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Wednesday, September 19, 2012

FORBES: Warren Buffett Does Not Live On Value Alone

John Reese, Contributor

with Warren Buffett
with Warren Buffett (Photo credit: Wikipedia)

For years now, Warren Buffett‘s name has been nearly synonymous with the term “value investing.” A disciple of Benjamin Graham–the man known as the “Father of Value Investing”–Buffett has become the world’s most well-known investor thanks to his ability to ascertain the value of various securities and then buy them for less, a concept at the core of value investing. “Price,” he has said, “is what you pay. Value is what you get.”

But to label Buffett a “value investor” is probably an oversimplification. In reality, his strategy involves several different factors. In fact, in a recent paper, three members of AQR Capital Management found that value is not what has driven Buffett’s success over the past few decades. “The standard academic factors that capture the market, size, value and momentum premia cannot explain Buffett’s performance so it has to date been a mystery,” write Andrea Frazzini, David Kabiller, and Lasse H. Pedersen.

But in their study, they say, they “find that the secret to Buffett’s success is his preference for cheap, safe, high-quality stocks combined with his consistent use of leverage to magnify returns while surviving the inevitable large absolute and relative drawdowns this entails.”

They estimate that Buffett applies about 1.6-to-1 leverage, financed in part by the Berkshire’s insurance float. They also find that Berkshire Hathaway‘s public holdings over the 1980-2011 period averaged a beta of 0.77, meaning that they tended to be a good deal less volatile than the broader market.

After studying Buffett for more than a decade, I wasn’t too surprised that high-quality, safer picks are responsible for his success. My Buffett-inspired Guru Strategy, which is based on the approach Buffett used to build his empire, puts just as much (if not more) emphasis on quality than it does on value metrics, and quality stocks tend to be less volatile.

The strategy looks for companies that have increased earnings per share in all or almost all years of the past decade; have enough annual earnings that they could, if need be, pay off all their debt within five years; and which have averaged returns on equity of at least 15% over the past 10 years–all signs of very high-quality businesses.

Whatever you want to call it–value investing, high-quality investing, low-beta investing high-quality-low-beta value investing–Buffett’s impeccable track record shows that his approach is well worth following.
Here’s a look at a handful of stocks that my Buffett-inspired strategy thinks are worth considering for your portfolio.




FactSet Research Systems (FDS): Connecticut-based FactSet provides global financial and economic data and analytical applications to a variety of customers in the financial world. The $4.6-billion-market-cap company has increased EPS in each year of the past decade, has no long-term debt, and has averaged a 26.5% return on equity over the past 10 years. The company’s shares trade at a 3.8% earnings yield, which, while not cheap, is still higher than the long-term Treasury yield, which pleases my Buffett-based model.

The Coca-Cola Company (KO): The Atlanta-based beverage giant ($172 billion market cap) is a longtime holding of Buffett’s Berkshire Hathaway, and also gets good scores from my Buffett model. A few reasons: Coca-Cola has upped EPS in all but two years of the past decade; it has enough annual earnings ($8.7 billion) that it could, if need be, pay off all its debt ($16.4 billion) in less than two years; and it has averaged a 30.0% return on equity over the past decade.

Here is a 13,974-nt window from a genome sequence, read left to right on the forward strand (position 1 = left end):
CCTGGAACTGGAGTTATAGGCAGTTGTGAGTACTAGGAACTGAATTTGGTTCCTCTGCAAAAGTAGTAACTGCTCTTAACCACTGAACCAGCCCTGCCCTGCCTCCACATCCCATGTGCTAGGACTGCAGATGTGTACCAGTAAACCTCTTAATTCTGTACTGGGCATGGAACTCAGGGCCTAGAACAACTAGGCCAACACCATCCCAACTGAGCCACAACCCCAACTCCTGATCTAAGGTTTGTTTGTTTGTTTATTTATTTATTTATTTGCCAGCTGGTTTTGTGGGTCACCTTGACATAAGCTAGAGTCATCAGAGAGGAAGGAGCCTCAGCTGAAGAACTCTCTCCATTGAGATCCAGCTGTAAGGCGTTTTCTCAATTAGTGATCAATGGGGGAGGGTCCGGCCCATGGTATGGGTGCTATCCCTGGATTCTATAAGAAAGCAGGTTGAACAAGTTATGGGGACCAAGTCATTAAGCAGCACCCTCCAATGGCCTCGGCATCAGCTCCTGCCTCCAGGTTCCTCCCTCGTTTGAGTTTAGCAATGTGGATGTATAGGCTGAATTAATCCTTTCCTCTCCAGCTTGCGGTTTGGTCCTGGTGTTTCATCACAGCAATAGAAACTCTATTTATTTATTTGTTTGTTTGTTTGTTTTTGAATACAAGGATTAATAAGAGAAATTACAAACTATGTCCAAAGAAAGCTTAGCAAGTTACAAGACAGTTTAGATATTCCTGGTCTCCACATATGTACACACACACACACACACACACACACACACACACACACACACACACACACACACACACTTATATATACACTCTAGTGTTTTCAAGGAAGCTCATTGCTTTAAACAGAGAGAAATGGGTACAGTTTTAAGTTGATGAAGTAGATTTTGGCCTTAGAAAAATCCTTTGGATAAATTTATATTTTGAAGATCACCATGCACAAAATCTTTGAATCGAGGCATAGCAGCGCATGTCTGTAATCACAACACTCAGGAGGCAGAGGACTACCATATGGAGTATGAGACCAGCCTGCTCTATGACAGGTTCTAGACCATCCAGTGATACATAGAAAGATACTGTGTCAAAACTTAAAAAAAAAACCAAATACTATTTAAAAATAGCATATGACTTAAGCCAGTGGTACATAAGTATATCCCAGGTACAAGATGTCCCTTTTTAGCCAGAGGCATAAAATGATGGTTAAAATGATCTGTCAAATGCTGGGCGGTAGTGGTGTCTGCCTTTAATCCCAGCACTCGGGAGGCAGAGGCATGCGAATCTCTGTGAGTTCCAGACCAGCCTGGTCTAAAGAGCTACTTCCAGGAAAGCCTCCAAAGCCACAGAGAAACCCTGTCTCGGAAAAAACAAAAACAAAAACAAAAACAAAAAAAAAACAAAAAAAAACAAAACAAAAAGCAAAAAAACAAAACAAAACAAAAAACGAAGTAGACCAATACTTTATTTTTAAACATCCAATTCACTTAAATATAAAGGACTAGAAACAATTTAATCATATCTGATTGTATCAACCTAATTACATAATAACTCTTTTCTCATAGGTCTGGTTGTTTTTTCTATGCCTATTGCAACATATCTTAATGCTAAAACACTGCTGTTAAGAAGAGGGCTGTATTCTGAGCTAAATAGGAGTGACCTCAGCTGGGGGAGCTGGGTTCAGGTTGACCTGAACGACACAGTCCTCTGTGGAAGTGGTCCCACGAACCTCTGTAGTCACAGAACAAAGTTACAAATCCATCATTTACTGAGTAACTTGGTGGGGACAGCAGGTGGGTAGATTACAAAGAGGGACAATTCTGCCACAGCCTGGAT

The stock also has a very low beta of just 0.52 over the past five years (betas cited here are from Zacks Investment Research). Its 5% earnings yield isn’t a bargain-basement price, but it’s a much higher yield than long-term Treasury bonds offer, and my Buffett model thinks it’s a good price for such a high-quality firm.
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C.H. Robinson Worldwide (CHRW): Robinson ($9.2 billion market cap) is a worldwide third-party logistics and freight company, meaning that it doesn’t own the transportation equipment it uses. It instead works with close to 50,000 transportation companies around the globe to provide truck, rail, air, and ocean freight services.
Varian Medical Systems (VAR): Palo Alto, Calif.-based Varian ($6.8 billion market cap) makes technologies that treat cancer and other conditions using radiotherapy, radiosurgery, proton therapy, and brachytherapy. It also makes X-Ray imaging tools used for a variety of fields, including medical and scientific arenas, cargo screening, and industrial inspections.

Varian has upped EPS in each year of the past decade, has just $6 million in debt vs. $411 million in annual earnings, and has averaged a 26.6% return on equity over the past 10 years, so it has the quality my Buffett model looks for. It also has a decent 5.9% earnings yield, and has a Buffett-like 0.87 beta.

Ross Stores (ROST): This California-based clothing apparel and home goods retailer, which operates under the Ross Dress for Less and dd’s DISCOUNTS names, is the nation’s second-largest off-price retailer. The $15-billion-market-cap firm has upped EPS in all but one year of the past decade, has nearly five times as much annual earnings as long-term debt, and has averaged a return on equity of more than 30% over the past ten years, all of which earn it high marks from my Buffett-based model.

Like Coke and Robinson, its valuation isn’t spectacular–its shares trade at a 4.8% earnings yield–but it’s still far above the long-term Treasury yield and offers excellent quality. The stock also has a beta below 0.7.

I’m long CHRW and ROST.

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